Thursday, January 14, 2010

A new (out)look

A new look can come about in a lot of different ways. You can buy new clothes, get a haircut, or change the way you grow your facial hair (this is especially effective if you're female). Of course, the change I've been working towards is more substantial, and ideally more permanent than buying a new shirt.

I've been approaching my body makeover and triathlon training project as one and the same. But they're really different. That "next triathlon" will always be off in the distance, but I ask the question: how does one maintain that enthusiasm for personal health and continued improvement on a daily basis?

I follow Mark Oakes on twitter (@MarkOOakes), and I found one of his personal mantras to be something that I've really started to believe: It's not what I DO, it's who I AM! This type of thinking internalizes behavior, making it more a part of you, rather than just a series of actions to predicate an outcome. I am not a fat guy working out to try and lose some weight so I can have a better finish in a race; rather I am a triathlete and health conscious person doing what it takes to improve myself on a daily basis. It really makes all of the effort so much easier to understand when you put it in the perspective of not changing how you look, but focusing on who you are.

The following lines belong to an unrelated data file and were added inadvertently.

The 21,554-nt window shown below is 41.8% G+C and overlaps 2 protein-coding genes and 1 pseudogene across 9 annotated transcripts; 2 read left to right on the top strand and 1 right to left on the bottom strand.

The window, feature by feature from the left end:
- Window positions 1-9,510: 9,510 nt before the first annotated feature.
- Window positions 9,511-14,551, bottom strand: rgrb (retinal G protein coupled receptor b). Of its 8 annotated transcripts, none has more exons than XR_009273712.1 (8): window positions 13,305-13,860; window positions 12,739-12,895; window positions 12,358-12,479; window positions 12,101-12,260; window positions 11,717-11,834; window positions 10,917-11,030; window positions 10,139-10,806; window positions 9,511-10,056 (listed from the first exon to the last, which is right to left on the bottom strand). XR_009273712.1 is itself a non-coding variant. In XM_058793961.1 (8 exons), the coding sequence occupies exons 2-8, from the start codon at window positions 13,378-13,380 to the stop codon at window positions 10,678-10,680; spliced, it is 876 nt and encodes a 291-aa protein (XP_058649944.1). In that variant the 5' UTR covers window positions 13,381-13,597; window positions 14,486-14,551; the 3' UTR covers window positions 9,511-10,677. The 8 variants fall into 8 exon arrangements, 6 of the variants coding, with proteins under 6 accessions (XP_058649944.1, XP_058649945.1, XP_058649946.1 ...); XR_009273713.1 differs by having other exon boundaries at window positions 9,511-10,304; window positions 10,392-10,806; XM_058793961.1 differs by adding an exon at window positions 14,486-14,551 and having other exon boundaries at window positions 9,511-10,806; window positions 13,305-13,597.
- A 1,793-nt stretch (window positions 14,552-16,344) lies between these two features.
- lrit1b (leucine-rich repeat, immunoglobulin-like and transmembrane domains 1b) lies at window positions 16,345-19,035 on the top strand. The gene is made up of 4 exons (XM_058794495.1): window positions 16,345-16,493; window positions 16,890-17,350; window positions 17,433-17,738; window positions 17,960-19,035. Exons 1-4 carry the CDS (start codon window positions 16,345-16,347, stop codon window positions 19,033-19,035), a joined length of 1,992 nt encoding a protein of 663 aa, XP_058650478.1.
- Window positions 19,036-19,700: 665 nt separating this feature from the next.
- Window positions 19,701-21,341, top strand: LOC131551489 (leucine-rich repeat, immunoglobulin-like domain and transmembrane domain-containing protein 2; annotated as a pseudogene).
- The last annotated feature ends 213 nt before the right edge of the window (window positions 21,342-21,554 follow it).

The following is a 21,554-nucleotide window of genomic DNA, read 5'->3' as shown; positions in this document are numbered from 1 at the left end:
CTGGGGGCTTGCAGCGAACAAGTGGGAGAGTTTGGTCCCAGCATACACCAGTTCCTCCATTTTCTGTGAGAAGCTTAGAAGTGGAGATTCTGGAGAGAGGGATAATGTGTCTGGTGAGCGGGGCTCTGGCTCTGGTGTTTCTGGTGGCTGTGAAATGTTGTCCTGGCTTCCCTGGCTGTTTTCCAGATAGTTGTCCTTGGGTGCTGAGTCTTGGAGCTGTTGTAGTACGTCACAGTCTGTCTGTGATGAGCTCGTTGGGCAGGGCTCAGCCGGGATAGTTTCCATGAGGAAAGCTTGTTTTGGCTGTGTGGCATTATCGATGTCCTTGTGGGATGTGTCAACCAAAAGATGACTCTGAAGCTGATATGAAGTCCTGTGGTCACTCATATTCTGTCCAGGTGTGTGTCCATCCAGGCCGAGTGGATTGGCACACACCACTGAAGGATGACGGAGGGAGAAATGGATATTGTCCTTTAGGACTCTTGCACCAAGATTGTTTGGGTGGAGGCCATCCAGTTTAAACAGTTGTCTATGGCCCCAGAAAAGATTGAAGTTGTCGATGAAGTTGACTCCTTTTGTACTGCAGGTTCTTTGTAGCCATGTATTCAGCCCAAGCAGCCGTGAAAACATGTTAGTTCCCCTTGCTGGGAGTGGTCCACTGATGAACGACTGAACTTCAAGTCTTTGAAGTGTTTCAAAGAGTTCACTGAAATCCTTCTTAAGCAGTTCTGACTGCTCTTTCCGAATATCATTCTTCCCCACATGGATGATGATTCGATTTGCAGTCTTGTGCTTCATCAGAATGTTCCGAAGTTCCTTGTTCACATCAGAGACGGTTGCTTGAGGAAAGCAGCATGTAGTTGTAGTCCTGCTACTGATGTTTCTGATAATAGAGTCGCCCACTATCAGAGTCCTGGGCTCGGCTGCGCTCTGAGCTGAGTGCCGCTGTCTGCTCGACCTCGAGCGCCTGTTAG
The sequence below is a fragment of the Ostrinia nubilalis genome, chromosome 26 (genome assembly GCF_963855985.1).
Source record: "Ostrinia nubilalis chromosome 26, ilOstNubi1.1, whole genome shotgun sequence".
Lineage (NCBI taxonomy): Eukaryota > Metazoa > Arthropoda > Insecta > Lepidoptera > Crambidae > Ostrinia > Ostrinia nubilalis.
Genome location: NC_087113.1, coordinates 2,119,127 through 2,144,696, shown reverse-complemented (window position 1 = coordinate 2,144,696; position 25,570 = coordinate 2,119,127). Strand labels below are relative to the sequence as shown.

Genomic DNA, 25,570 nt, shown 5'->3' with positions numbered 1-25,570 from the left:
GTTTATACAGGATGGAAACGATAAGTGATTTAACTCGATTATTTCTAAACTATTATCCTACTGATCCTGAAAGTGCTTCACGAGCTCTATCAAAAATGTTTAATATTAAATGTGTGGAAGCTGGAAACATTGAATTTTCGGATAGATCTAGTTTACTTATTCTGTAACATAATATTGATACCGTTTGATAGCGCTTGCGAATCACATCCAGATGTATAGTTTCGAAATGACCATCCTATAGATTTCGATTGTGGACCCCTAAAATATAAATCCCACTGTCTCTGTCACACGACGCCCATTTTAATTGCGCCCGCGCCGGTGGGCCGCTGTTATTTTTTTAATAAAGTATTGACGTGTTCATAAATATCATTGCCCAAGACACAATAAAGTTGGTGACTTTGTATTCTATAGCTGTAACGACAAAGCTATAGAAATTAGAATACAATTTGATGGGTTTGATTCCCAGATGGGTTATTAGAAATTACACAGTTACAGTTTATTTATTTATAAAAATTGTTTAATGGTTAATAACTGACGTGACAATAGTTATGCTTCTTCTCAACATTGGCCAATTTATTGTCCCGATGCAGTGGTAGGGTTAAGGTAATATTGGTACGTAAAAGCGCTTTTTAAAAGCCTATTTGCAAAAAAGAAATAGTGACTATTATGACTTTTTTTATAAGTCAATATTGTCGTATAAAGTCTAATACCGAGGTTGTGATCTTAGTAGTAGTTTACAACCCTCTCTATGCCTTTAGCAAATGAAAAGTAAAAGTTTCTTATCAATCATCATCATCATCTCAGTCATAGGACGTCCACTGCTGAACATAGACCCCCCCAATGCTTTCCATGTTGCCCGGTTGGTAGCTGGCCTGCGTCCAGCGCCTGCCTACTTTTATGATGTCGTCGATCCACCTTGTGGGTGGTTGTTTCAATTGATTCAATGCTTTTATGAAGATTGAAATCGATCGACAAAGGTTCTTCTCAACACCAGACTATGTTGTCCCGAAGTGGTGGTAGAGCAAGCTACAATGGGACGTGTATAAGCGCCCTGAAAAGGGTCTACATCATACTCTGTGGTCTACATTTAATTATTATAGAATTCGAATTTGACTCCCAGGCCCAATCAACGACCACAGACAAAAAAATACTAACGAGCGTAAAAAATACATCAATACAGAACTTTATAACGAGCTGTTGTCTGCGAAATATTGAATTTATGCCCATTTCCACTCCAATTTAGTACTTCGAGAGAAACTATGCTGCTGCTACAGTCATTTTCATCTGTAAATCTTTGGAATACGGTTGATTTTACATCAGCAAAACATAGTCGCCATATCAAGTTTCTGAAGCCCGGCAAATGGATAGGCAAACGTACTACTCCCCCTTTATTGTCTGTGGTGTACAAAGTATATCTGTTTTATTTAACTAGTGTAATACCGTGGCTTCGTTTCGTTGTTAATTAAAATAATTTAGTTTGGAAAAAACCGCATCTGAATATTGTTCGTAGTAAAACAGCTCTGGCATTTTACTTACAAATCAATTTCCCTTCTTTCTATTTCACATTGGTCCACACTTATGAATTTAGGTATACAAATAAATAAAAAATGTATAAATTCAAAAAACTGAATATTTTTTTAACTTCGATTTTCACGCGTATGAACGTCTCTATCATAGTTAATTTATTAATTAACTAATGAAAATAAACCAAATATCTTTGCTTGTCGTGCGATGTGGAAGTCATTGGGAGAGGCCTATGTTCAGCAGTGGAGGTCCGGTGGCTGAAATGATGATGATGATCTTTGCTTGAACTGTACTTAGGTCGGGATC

While we're on the topic of new looks, a quick aside: readers will be noticing a few changes to the blog over the next few weeks. I've decided to modify the template to reflect the theme of the blog, and I bought a domain name (, so that over time the blog will be more secure in it's footing on the web. Especially as web services change, having the ability to make your work portable is so key. More on this later.

PS. I've been saving this nugget, but I've now lost 10 pounds since 1/1. I'm not "dieting" or being unhealthy in any way. I'm merely watching my portions/points, and exercising in an intense but sustainable and smart manner. This puts me at 327 this morning. While it's pure science this amount of loss can't be sustained indefinitely without moving to nearly constant exercise or reducing calorie intake to an unhealthy manner; I'm certainly happy with my progress to this point.

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